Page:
Baltimore boxer Gervonta Davis holds a “press conference” or “official fan rally” at Mondawmin Mall. He will be defending his super featherweight title against Ricardo Nunez at Royal Farms Arena on July 27. (Kevin Richardson, Baltimore Sun video)
Garrin Davis took a moment to gaze at the crowd of men, women and children that showed up Wednesday evening at Mondawmin Mall in West Baltimore for his son and World Boxing Association super-featherweight champion, Gervonta “Tank” Davis, and made a prediction.
“To have the opportunity to come to this mall and have a press conference, he might shed a tear,” the elder Davis, 50, said. “Or I might.”
The tear ducts remained dry, but the sentiment was real. Despite showing up 1 hour, 49 minutes after the scheduled time of 5 p.m., Davis, who was born and raised in West Baltimore, was greeted by thunderous applause and cheers from about 400 fans at a rally inside the mall.
The 24-year-old boxer will defend his title and his unblemished 21-0 record with 20 knockouts against Ricardo Nunez (21-2 with 19 knockouts) on July 27 at Royal Farms Arena in Baltimore. Showtime will air the 9 p.m. card with Davis headlining an event for the second time this year.
“Just to have a press conference in this mall, it means a lot,” Gervonta Davis said. “I’m coming home to Baltimore.”
Baltimore Mayor Bernard C. “Jack” Young attended the rally and implored residents to buy tickets for the fight and back a homegrown product.
“This is huge for Baltimore,” he said. “Come on, Baltimore, let’s get him some support.”
Davis’ title defense in his hometown is not unprecedented, but it is not frequent either. According to Showtime spokesman Matt Donovan, Harry Jeffra was the last resident of the city to defend his title in Baltimore in a featherweight bout in 1940. Before Jeffra, Joe Gans, the first African American world champion, defended his lightweight belt in 1902.
Davis last fought Feb. 9, knocking out Hugo Ruiz in the first round. Ruiz was a late replacement for the injured Abner Mares. Davis trained for many of his fights at the Upton Boxing Center on Pennsylvania Avenue, but has not competed in Baltimore since his fourth professional bout.
In 33 years of televising boxing, Showtime has never broadcast a fight from Baltimore. But Stephen Espinoza, the president of the network’s sports division, pointed out that Showtime has aired six of Davis’ fights and that Davis won all six fights by knockout.
The fans who turned up for Davis’ appearance said the boxer embodies the spirit of Baltimore.
“He represents Baltimore,” said Brian Bomster-Jabs, a 29-year-old digital artist from East Baltimore. “He is Baltimore. Every time he punches somebody in the face, that’s the struggle of Baltimore that he has gone through.”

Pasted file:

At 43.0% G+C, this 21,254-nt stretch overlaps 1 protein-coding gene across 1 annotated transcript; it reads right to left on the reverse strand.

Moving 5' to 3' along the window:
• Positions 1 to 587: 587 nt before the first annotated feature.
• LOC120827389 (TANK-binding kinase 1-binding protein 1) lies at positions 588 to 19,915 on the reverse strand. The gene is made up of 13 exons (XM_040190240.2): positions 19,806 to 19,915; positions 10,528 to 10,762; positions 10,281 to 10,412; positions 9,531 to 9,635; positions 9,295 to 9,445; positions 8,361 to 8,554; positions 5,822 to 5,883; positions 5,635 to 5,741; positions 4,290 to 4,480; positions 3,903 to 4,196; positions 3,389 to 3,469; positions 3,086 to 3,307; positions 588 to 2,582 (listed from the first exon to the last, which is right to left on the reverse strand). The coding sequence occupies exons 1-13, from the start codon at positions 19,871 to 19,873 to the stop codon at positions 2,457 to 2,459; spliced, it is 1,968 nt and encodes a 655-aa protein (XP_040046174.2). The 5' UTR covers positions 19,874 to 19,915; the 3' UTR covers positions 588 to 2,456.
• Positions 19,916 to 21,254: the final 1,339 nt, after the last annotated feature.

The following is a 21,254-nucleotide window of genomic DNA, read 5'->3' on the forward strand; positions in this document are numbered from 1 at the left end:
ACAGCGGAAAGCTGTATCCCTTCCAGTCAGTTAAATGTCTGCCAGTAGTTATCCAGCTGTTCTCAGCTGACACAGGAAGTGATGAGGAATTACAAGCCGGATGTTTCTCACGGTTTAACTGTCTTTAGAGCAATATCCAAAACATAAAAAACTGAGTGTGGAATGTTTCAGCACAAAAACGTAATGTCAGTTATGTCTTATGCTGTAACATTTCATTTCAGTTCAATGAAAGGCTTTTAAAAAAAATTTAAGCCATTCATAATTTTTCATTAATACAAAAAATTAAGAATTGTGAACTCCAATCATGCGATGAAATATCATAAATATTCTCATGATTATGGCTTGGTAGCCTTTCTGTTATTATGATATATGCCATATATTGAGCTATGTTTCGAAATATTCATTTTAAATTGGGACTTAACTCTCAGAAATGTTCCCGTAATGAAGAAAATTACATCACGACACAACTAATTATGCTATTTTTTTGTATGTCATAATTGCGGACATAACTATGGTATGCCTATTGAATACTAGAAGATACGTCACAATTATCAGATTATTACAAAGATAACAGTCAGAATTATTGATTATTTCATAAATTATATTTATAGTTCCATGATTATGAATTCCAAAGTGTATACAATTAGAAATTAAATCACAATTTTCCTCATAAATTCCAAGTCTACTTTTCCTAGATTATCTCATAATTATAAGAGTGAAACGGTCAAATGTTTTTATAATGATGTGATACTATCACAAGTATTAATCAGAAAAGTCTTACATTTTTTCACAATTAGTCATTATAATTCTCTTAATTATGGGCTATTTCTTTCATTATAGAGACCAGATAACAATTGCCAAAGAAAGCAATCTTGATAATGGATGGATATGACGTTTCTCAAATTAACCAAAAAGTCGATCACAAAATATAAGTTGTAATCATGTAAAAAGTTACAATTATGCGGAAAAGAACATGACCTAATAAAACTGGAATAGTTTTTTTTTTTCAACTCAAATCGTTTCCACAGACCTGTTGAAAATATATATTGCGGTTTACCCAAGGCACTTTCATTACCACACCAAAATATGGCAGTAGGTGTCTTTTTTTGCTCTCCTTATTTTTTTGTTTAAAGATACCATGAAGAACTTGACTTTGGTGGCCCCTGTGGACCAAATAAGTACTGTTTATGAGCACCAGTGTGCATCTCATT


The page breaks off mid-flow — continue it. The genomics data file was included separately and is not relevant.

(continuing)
His friend, Ridge Goodall, a 28-year-old artist from West Baltimore, said Davis has the ability to galvanize the city’s residents.
“His fights boost Baltimore’s confidence up,” he said. “He lifts the next generation up and shows that there is a way to move on from Baltimore to bigger and better things.”
Davis’ appearance at Mondawmin Mall was a trip down memory lane for his father. Garrin Davis said his son enjoyed shopping for shoes, clothes and jewelry and getting a bite to eat in the shopping center’s food court.
He said it is still surreal realizing that his son will fight at Royal Farms.
“l didn’t think it would be possible because we haven’t had a world champion from Baltimore,” Garrin Davis said. “To come back and fight less than 10 blocks from his neighborhood, it’s extremely overwhelming.”
Gervonta Davis has drawn comparisons locally to Mayweather, who held championship titles in five different weight classes. His company, Mayweather Promotions, signed Davis as a client after he impressed Mayweather during a sparring session.
Bomster-Jabs said the student could soon match the teacher.
“He’s the next Floyd,” Bomster-Jabs said. “That’s why Floyd took him under his wing. He sees himself in Gervonta.”
Garrin Davis said he can remember days when his son would return home after a day of training and fall asleep before he could make it to his bed. He said days such as Wednesday make the hard times seem like a distant memory.
“I always say that you get out what you put in, and he put a lot of hard work into it,” the elder Davis said. “So he’s getting everything he deserves right now, and I’m extremely proud as a Baltimorean and as a father.”